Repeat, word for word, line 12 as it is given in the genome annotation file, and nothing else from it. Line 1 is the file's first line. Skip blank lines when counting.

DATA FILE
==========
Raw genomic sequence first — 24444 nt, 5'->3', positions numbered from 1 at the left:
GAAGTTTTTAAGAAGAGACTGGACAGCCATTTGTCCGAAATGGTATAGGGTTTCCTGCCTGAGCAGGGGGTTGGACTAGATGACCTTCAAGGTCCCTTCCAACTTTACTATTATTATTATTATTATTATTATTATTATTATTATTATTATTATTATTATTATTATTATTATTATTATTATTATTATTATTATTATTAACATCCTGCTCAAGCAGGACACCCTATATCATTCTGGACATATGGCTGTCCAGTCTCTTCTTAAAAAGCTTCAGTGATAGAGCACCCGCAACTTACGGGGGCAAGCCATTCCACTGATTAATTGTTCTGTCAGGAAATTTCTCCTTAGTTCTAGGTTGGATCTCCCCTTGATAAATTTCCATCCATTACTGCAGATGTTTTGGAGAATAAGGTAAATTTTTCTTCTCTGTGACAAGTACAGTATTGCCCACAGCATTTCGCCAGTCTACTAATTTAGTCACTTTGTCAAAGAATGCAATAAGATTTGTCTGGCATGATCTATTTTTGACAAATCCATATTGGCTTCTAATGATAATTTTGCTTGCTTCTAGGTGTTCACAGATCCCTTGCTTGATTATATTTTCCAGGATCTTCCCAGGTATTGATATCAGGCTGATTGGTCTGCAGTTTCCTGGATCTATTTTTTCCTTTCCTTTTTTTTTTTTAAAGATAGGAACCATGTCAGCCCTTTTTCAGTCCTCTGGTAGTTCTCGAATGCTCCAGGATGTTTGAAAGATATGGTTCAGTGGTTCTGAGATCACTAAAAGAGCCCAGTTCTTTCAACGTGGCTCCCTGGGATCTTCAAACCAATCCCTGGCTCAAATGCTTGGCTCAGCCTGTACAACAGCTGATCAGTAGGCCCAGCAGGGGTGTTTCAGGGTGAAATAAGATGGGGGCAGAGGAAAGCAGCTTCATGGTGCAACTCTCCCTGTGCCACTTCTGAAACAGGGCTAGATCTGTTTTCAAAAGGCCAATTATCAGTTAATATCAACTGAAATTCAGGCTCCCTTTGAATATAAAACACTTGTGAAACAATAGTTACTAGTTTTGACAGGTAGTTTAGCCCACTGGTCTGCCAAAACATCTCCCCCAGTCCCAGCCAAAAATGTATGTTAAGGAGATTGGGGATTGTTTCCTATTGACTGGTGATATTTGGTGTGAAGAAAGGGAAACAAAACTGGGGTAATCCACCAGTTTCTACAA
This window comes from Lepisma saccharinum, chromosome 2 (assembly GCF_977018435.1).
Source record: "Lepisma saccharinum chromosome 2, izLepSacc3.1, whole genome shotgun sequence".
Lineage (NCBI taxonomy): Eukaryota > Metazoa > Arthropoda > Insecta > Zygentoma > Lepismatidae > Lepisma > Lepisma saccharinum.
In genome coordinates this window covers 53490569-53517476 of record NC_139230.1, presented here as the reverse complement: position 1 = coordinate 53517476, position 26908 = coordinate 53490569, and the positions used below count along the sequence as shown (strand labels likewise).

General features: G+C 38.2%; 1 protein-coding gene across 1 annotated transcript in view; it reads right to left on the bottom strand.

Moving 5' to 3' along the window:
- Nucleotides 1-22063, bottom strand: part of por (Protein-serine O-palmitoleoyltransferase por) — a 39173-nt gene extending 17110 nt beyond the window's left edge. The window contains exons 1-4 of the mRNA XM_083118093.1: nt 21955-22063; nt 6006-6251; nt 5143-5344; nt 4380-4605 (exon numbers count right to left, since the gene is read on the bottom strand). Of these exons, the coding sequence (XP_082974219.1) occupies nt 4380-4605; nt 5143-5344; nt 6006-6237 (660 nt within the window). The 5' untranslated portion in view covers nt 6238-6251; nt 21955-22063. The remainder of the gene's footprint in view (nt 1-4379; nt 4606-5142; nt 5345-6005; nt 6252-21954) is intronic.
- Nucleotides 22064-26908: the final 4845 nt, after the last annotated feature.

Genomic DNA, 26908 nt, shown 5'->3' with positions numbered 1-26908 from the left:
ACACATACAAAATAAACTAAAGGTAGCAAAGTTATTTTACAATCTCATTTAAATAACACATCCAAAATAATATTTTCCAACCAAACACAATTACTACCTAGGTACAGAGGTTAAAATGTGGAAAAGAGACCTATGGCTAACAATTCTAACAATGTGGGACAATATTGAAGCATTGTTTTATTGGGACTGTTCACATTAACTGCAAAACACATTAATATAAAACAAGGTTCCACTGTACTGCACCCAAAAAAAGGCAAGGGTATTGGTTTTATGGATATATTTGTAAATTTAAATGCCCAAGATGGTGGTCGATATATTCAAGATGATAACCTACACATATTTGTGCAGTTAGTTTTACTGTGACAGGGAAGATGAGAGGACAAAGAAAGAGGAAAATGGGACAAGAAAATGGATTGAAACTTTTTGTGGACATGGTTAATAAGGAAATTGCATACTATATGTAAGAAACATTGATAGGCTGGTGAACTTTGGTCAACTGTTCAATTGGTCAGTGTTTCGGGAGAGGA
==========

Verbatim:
ACACATACAAAATAAACTAAAGGTAGCAAAGTTATTTTACAATCTCATTTAAATAACACATCCAAAATAATATTTTCCAACCAAACACAATTACTACCTAGGTACAGAGGTTAAAATGTGGAAAAGAGACCTATGGCTAACAATTCTAACAATGTGGGACAATATTGAAGCATTGTTTTATTGGGACTGTTCACATTAACTGCAAAACACATTAATATAAAACAAGGTTCCACTGTACTGCACCCAAAAAAAGGCAAGGGTATTGGTTTTATGGATATATTTGTAAATTTAAATGCCCAAGATGGTGGTCGATATATTCAAGATGATAACCTACACATATTTGTGCAGTTAGTTTTACTGTGACAGGGAAGATGAGAGGACAAAGAAAGAGGAAAATGGGACAAGAAAATGGATTGAAACTTTTTGTGGACATGGTTAATAAGGAAATTGCATACTATATGTAAGAAACATTGATAGGCTGGTGAACTTTGGTCAACTGTTCAATTGGTCAGTGTTTCGGGAGAGGA